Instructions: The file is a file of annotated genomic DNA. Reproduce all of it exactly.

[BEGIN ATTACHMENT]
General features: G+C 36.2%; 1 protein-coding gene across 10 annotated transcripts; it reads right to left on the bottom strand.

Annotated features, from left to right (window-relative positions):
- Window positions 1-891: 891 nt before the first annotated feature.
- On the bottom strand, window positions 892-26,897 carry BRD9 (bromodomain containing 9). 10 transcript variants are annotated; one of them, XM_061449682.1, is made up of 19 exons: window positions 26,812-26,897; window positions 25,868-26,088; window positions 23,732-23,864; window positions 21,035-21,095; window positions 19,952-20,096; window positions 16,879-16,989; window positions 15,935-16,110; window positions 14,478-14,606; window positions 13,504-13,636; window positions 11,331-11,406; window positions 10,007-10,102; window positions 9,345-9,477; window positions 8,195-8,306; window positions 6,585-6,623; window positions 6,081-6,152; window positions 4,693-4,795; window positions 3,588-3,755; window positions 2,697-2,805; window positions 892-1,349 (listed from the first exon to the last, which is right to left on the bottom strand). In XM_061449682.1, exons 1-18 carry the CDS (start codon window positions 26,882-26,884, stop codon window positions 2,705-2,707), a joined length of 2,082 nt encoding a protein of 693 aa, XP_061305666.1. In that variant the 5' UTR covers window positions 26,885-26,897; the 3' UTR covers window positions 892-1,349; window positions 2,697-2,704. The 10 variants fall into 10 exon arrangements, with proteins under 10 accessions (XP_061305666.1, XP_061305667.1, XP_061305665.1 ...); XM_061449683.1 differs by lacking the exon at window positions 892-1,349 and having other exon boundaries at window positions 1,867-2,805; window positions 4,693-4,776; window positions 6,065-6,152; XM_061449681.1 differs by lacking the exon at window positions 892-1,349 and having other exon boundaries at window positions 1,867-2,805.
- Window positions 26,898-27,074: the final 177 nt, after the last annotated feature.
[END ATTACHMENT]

General features: G+C 36.2%; 1 protein-coding gene across 10 annotated transcripts; it reads right to left on the bottom strand.

Annotated features, from left to right (window-relative positions):
- Window positions 1-891: 891 nt before the first annotated feature.
- On the bottom strand, window positions 892-26,897 carry BRD9 (bromodomain containing 9). 10 transcript variants are annotated; one of them, XM_061449682.1, is made up of 19 exons: window positions 26,812-26,897; window positions 25,868-26,088; window positions 23,732-23,864; window positions 21,035-21,095; window positions 19,952-20,096; window positions 16,879-16,989; window positions 15,935-16,110; window positions 14,478-14,606; window positions 13,504-13,636; window positions 11,331-11,406; window positions 10,007-10,102; window positions 9,345-9,477; window positions 8,195-8,306; window positions 6,585-6,623; window positions 6,081-6,152; window positions 4,693-4,795; window positions 3,588-3,755; window positions 2,697-2,805; window positions 892-1,349 (listed from the first exon to the last, which is right to left on the bottom strand). In XM_061449682.1, exons 1-18 carry the CDS (start codon window positions 26,882-26,884, stop codon window positions 2,705-2,707), a joined length of 2,082 nt encoding a protein of 693 aa, XP_061305666.1. In that variant the 5' UTR covers window positions 26,885-26,897; the 3' UTR covers window positions 892-1,349; window positions 2,697-2,704. The 10 variants fall into 10 exon arrangements, with proteins under 10 accessions (XP_061305666.1, XP_061305667.1, XP_061305665.1 ...); XM_061449683.1 differs by lacking the exon at window positions 892-1,349 and having other exon boundaries at window positions 1,867-2,805; window positions 4,693-4,776; window positions 6,065-6,152; XM_061449681.1 differs by lacking the exon at window positions 892-1,349 and having other exon boundaries at window positions 1,867-2,805.
- Window positions 26,898-27,074: the final 177 nt, after the last annotated feature.